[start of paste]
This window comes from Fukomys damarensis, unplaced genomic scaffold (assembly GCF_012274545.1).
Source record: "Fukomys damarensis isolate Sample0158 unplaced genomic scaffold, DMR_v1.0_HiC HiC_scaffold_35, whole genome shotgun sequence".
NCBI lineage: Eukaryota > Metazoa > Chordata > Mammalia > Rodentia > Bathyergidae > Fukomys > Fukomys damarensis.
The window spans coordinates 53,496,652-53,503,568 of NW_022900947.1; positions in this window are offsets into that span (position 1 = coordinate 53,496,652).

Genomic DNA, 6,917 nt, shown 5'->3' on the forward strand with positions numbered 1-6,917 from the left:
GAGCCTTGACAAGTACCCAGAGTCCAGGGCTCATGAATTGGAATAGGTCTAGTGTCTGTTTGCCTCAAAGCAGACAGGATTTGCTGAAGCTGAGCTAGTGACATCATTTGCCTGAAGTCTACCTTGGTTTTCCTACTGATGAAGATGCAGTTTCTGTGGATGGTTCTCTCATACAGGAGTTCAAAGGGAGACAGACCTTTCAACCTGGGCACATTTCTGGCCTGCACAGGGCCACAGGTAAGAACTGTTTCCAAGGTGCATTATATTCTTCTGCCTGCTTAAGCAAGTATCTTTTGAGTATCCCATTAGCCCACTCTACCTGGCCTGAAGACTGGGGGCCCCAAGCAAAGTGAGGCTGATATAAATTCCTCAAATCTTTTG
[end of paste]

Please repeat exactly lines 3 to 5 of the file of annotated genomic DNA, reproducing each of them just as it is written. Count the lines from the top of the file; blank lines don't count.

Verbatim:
NCBI lineage: Eukaryota > Metazoa > Chordata > Mammalia > Rodentia > Bathyergidae > Fukomys > Fukomys damarensis.
The window spans coordinates 53,496,652-53,503,568 of NW_022900947.1; positions in this window are offsets into that span (position 1 = coordinate 53,496,652).

Genomic DNA, 6,917 nt, shown 5'->3' on the forward strand with positions numbered 1-6,917 from the left: